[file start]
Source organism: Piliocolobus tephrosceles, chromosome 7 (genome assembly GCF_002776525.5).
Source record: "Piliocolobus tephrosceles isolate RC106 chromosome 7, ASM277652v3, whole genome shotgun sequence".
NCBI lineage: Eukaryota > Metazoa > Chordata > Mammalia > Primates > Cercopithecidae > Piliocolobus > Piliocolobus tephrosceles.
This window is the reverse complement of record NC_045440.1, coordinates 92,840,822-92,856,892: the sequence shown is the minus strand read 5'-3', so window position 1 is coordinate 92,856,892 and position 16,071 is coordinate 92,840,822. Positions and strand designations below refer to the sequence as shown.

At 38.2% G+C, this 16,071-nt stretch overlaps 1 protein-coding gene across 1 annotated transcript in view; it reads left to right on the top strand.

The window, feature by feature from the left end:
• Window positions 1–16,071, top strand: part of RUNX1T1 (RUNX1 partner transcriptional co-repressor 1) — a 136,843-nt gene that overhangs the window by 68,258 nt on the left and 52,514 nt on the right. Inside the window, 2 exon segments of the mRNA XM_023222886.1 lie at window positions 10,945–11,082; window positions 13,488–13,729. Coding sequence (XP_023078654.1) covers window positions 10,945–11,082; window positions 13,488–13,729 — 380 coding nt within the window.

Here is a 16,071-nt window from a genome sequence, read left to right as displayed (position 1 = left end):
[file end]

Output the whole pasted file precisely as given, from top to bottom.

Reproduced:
Source organism: Piliocolobus tephrosceles, chromosome 7 (genome assembly GCF_002776525.5).
Source record: "Piliocolobus tephrosceles isolate RC106 chromosome 7, ASM277652v3, whole genome shotgun sequence".
NCBI lineage: Eukaryota > Metazoa > Chordata > Mammalia > Primates > Cercopithecidae > Piliocolobus > Piliocolobus tephrosceles.
This window is the reverse complement of record NC_045440.1, coordinates 92,840,822-92,856,892: the sequence shown is the minus strand read 5'-3', so window position 1 is coordinate 92,856,892 and position 16,071 is coordinate 92,840,822. Positions and strand designations below refer to the sequence as shown.

At 38.2% G+C, this 16,071-nt stretch overlaps 1 protein-coding gene across 1 annotated transcript in view; it reads left to right on the top strand.

The window, feature by feature from the left end:
• Window positions 1–16,071, top strand: part of RUNX1T1 (RUNX1 partner transcriptional co-repressor 1) — a 136,843-nt gene that overhangs the window by 68,258 nt on the left and 52,514 nt on the right. Inside the window, 2 exon segments of the mRNA XM_023222886.1 lie at window positions 10,945–11,082; window positions 13,488–13,729. Coding sequence (XP_023078654.1) covers window positions 10,945–11,082; window positions 13,488–13,729 — 380 coding nt within the window.

Here is a 16,071-nt window from a genome sequence, read left to right as displayed (position 1 = left end):